Obedience is one of those things that we want for our kids but I think we often settle for less. Obedience is recognising that there is someone who is in charge, someone who is the boss. For children this is their parents. Why work towards obedience?
- The Bible says: children obey your parents, for this is good…
- There is safety in obedience (parents are older and wiser than a toddler and therefore see the consequences of actions far better)
- It is life – there are rules, and authorities in our life, even as adults, that we need to obey, so it is training for life
But obedience pulls against our very nature – we want to be the boss and we see that very clearly in the life of a toddler. Here are some keys to consider when teaching toddler to obey.
- Get their attention before giving an instruction. Stop training as mentioned yesterday is helpful for this, or call their name. Ultimately you want them to stop doing what they are doing and look at you.
- Get close. Eye to eye contact is good, but touch is even better. So once you have their attention get them to come to you. At the beginning of teaching/training this will mean you say their name, they look at you, you say ‘come’ and they stand still. At this point you get up and go to them, gently take their hand, and say “when mummy says come you need to come” and walk back to the spot where you were when you gave the call. Once there, you can go on and tell them what you want from them. A fidgety, active child will find it helpul for you to hold their hands while you give instructions (don’t forget to keep that eye contact going as well).
- Expect a response. My ultimate goal is to have my child say, “yes, mum” and go and do whatever it is that I’ve asked of them. Of course it is very unlikely you’ll get this response from a toddler so you need to train. At this stage we say, the “yes, mum” for them as we help them do whatever it is. At this stage we are modelling the verbal response while helping them carry out the physical instruction.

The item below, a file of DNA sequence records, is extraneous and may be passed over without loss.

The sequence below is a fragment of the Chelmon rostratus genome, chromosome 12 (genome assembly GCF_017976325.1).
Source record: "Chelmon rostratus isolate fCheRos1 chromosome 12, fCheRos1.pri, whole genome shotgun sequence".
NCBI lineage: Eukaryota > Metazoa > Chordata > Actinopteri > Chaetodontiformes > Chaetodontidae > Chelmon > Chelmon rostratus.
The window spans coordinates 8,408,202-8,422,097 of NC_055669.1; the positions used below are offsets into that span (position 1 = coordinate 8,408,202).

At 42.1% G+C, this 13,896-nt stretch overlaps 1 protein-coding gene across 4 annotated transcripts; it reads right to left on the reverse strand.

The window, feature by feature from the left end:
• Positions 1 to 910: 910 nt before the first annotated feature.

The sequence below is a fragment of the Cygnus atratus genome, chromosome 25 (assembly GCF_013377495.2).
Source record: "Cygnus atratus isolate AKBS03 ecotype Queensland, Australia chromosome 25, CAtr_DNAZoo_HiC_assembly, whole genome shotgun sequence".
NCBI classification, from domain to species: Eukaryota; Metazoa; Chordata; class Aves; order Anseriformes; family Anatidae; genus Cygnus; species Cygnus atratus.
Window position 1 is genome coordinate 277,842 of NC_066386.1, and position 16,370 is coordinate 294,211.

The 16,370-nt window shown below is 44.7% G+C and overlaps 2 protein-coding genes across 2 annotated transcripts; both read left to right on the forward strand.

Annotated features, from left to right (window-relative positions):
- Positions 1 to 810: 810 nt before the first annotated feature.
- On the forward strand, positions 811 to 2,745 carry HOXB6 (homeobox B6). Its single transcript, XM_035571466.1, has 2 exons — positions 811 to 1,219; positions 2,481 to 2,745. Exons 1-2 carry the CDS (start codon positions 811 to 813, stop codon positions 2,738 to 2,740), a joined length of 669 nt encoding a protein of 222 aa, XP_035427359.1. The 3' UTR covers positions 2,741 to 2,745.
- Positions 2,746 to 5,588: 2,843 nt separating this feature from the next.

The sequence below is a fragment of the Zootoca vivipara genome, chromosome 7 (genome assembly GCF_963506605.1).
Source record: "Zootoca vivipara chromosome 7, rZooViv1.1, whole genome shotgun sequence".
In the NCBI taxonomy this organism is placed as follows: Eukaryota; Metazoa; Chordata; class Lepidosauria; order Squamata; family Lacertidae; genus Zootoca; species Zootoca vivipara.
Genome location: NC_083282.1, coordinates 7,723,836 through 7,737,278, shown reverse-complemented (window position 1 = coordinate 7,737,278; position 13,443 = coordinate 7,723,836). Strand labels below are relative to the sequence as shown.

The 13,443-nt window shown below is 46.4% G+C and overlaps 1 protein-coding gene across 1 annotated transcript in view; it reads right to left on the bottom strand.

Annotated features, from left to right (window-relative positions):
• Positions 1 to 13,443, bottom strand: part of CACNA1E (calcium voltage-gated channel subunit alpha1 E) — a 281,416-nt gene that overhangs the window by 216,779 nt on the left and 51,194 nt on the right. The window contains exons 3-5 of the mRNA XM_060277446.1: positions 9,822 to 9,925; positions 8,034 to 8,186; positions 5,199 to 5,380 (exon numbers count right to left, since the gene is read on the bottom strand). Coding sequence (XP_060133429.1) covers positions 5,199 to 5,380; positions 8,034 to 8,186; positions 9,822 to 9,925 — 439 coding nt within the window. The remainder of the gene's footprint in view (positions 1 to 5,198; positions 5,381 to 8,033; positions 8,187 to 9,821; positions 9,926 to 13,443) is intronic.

- Don’t say it unless you mean it. Once an instruction has been given make sure it happens. If you are not prepared to get up and make sure it happens, don’t give the instruction. For toddlers this means getting up, going to where they are, and walking them through the responses and actions you want from them.
The number one thing that makes obedience hard for a little person is understanding who is boss. For most of the day they think they are the boss and then suddenly the parent acts like they are the boss and there is a bit of a power struggle. Most (though not all) these power struggles can be reduced simply by parent being the boss all day.
We need to be the one who makes the choices for our little ones – even on those choices that don’t matter to us. If they chose what to wear – they are the boss (in their minds), if they chose what to eat (they are the boss), if they chose what and where to play (they are the boss), and we are all okay with these little decisions, because they aren’t really any biggie. But to the little person they are. Each choice, each decision they make consolidates in their head that they are the boss. So why would they willingly obey you, when you want them to sit in the shopping trolley, or go to bed, or stay in a safe spot ….. These are the big decisions that do matter to us so we stand our ground, but we have confirmed their ability to rule their life throughout the day. If you are having power struggles then consider how many choices your toddler is making in their day. Start taking those choices back.*
Of course we don’t want to continue to make these little choices for our child forever…over the years to come we will give these decision making opportunities back to our kids, but we have to keep in balance, can they make the choice and still respect our authority (our choices, our decisions). If they can flow with their parents, they can make choices. But for the toddler years, this often creates power struggles. We need to remember that no one aspect of training is in isolation from others – while they aren’t making these choices today, we are teaching them other life skills at the same time, preparing them to make wise choices in the future.
*I would like to give credit to this idea about choices to Gary Ezzo, from his session “Red Cup, Blue Cup”
You can see the rest of my Living with a Toddler for 31 days series here.
Or find more 31 day series here.